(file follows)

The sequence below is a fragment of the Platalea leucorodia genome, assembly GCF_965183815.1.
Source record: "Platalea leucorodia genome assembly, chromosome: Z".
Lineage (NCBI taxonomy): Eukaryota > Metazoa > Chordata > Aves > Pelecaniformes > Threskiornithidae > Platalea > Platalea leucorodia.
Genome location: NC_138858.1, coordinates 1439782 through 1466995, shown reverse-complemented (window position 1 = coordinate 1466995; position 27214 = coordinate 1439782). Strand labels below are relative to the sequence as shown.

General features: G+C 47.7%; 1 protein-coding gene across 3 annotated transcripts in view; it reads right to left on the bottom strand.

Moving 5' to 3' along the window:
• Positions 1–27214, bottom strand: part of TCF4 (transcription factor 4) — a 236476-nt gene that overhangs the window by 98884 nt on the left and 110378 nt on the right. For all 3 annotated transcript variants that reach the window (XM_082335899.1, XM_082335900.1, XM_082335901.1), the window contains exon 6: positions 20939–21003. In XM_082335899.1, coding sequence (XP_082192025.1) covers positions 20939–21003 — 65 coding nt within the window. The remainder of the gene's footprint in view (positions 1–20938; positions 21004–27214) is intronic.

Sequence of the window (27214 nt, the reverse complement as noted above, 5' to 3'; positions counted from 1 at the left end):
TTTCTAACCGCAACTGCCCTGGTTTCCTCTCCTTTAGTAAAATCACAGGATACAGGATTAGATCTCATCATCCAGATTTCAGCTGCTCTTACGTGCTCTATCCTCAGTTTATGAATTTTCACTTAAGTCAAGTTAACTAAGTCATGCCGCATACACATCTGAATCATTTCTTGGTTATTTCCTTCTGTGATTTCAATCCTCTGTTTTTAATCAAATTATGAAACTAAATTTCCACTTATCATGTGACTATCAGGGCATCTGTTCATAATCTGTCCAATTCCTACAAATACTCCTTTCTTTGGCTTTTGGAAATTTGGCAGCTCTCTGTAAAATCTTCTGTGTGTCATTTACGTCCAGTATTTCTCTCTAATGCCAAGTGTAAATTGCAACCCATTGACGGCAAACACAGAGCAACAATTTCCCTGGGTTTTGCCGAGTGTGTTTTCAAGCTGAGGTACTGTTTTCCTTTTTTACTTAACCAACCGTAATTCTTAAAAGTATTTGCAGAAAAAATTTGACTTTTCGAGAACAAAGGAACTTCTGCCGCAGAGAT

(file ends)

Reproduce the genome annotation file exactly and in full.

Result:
The sequence below is a fragment of the Platalea leucorodia genome, assembly GCF_965183815.1.
Source record: "Platalea leucorodia genome assembly, chromosome: Z".
Lineage (NCBI taxonomy): Eukaryota > Metazoa > Chordata > Aves > Pelecaniformes > Threskiornithidae > Platalea > Platalea leucorodia.
Genome location: NC_138858.1, coordinates 1439782 through 1466995, shown reverse-complemented (window position 1 = coordinate 1466995; position 27214 = coordinate 1439782). Strand labels below are relative to the sequence as shown.

General features: G+C 47.7%; 1 protein-coding gene across 3 annotated transcripts in view; it reads right to left on the bottom strand.

Moving 5' to 3' along the window:
• Positions 1–27214, bottom strand: part of TCF4 (transcription factor 4) — a 236476-nt gene that overhangs the window by 98884 nt on the left and 110378 nt on the right. For all 3 annotated transcript variants that reach the window (XM_082335899.1, XM_082335900.1, XM_082335901.1), the window contains exon 6: positions 20939–21003. In XM_082335899.1, coding sequence (XP_082192025.1) covers positions 20939–21003 — 65 coding nt within the window. The remainder of the gene's footprint in view (positions 1–20938; positions 21004–27214) is intronic.

Sequence of the window (27214 nt, the reverse complement as noted above, 5' to 3'; positions counted from 1 at the left end):
TTTCTAACCGCAACTGCCCTGGTTTCCTCTCCTTTAGTAAAATCACAGGATACAGGATTAGATCTCATCATCCAGATTTCAGCTGCTCTTACGTGCTCTATCCTCAGTTTATGAATTTTCACTTAAGTCAAGTTAACTAAGTCATGCCGCATACACATCTGAATCATTTCTTGGTTATTTCCTTCTGTGATTTCAATCCTCTGTTTTTAATCAAATTATGAAACTAAATTTCCACTTATCATGTGACTATCAGGGCATCTGTTCATAATCTGTCCAATTCCTACAAATACTCCTTTCTTTGGCTTTTGGAAATTTGGCAGCTCTCTGTAAAATCTTCTGTGTGTCATTTACGTCCAGTATTTCTCTCTAATGCCAAGTGTAAATTGCAACCCATTGACGGCAAACACAGAGCAACAATTTCCCTGGGTTTTGCCGAGTGTGTTTTCAAGCTGAGGTACTGTTTTCCTTTTTTACTTAACCAACCGTAATTCTTAAAAGTATTTGCAGAAAAAATTTGACTTTTCGAGAACAAAGGAACTTCTGCCGCAGAGAT